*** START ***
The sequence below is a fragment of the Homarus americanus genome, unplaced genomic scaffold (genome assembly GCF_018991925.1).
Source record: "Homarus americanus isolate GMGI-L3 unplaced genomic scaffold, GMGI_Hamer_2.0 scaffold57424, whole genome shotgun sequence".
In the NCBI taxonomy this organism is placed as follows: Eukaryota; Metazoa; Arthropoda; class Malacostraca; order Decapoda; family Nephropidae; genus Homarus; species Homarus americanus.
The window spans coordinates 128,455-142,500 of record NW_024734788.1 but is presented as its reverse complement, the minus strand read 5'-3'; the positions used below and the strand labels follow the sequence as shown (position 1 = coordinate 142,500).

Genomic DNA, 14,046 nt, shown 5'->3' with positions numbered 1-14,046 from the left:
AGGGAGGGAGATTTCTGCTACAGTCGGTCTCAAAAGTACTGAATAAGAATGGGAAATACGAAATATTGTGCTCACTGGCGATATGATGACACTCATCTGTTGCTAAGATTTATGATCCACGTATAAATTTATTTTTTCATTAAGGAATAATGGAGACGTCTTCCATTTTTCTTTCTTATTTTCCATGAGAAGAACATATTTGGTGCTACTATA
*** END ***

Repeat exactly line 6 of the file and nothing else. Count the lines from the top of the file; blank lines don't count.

AGGGAGGGAGATTTCTGCTACAGTCGGTCTCAAAAGTACTGAATAAGAATGGGAAATACGAAATATTGTGCTCACTGGCGATATGATGACACTCATCTGTTGCTAAGATTTATGATCCACGTATAAATTTATTTTTTCATTAAGGAATAATGGAGACGTCTTCCATTTTTCTTTCTTATTTTCCATGAGAAGAACATATTTGGTGCTACTATA